I think the simplest way to summarize Until Dawn is that it is an interactive horror movie. Have you ever watched a horror movie and yelled at the characters to not do something? Until Dawn gives you some measure of control over the characters, allowing you to subvert or play common horror movie tropes straight (to some extent).

Speaking of tropes, all the characters are predictable horror movie archetypes: Mike is the confident jock, Jessica is the sexy airhead, Sam is a girl next door type who loves animals, Chris is the nice nerd, Emily is an abrasive fashionista, Matt is friendly but a bit of a pushover, Ashley is more serious and studious, and Josh is a bit of a loner. Their personalities can change over time depending on your choices, but for the most part they stick to their archetypes, which was actually one of the issues I had with this game, but more on that below.

Gameplay consists of moving the character around and picking up objects (which may be clues that reveal background information or just things to inspect). Action sequences take the form of QTEs where missing a button press can occasionally be fatal, and sometimes you’ll need to aim at a target reticle and press R2 to fire. The most annoying aspect of action sequences is the DON’T MOVE prompt, when you need to remain perfectly still while the controller vibrates. You also use the right stick to make choices, some of which are timed, although doing nothing, the game says, is sometimes the best choice.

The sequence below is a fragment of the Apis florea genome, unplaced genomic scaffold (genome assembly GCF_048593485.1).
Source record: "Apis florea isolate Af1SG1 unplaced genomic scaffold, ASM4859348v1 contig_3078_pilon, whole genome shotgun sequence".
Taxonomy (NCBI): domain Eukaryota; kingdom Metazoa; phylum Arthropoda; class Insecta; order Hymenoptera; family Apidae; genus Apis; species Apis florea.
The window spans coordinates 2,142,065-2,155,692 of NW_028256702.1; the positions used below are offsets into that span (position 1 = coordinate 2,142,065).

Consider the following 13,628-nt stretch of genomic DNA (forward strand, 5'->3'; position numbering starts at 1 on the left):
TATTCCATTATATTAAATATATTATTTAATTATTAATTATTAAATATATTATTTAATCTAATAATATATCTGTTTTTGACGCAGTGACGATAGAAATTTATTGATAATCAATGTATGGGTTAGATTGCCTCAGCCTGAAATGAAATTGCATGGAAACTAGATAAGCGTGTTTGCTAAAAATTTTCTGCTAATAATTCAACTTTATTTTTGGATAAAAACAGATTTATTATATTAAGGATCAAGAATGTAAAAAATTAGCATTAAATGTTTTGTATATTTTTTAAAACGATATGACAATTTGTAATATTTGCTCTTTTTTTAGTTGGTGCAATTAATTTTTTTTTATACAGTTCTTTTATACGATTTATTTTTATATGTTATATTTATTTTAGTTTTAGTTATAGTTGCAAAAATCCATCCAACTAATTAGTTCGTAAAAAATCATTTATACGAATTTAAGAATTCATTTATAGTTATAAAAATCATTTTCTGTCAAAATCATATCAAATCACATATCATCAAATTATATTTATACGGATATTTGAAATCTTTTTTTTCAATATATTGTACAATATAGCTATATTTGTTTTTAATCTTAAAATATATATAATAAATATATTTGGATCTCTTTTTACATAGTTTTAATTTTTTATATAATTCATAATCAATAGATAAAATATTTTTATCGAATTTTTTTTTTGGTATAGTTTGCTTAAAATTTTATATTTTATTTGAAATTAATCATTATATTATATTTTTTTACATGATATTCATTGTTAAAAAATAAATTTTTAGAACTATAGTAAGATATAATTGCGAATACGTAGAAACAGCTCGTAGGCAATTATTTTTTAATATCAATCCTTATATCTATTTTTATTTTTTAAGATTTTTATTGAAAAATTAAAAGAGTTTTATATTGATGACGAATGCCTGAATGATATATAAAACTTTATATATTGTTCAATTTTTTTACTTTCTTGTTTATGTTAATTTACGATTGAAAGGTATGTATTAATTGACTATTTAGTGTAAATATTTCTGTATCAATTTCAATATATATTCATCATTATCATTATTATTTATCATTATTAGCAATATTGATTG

I feel like saying that the graphics are beautiful in a AAA PS4 title is almost redundant but the snowy environments and abandoned locations are really pretty, not to mention creepy. You can even see the dust motes in indoor scenes. The one thing I didn’t like was at times it seemed like the lip syncing was off and some of the facial animations really crossed the line into uncanny valley (particularly Dr. Hill’s teeth, which only increased the creepiness factor).

This game has been praised for it’s meaningful choices, and while I think that no game can ever completely account for every choice and that not every choice can completely change the game, I thought it was well done here. The game keeps track of your choices via the stats screen, which tracks how brave, charitable, etc. each character is, but also the relationships between characters, and the Butterfly Effect, which tracks choices and consequences and gives the player feedback when a choice they made earlier in the game has impacted current events. For instance, placing a baseball bat off to the side will allow a character to use it later. Sometimes the impact of your choices won’t be apparent until much later in the game, and can even result in characters dying. You can also collect different “totems” which might show a character’s death (or the death of their friends), guide you towards the correct path, show you something that will lead to a favourable result, or show you a possible danger. These are purely for the player’s benefit, as the characters don’t react to them at all. My only issue with the choices is that some of them are very unintuitive and will lead to characters dying because you made the wrong choice a few minutes earlier (or sometimes chapters earlier). There was also one moment where you needed a specific clue to prevent a death. Fortunately, I was able to backtrack and find said clue.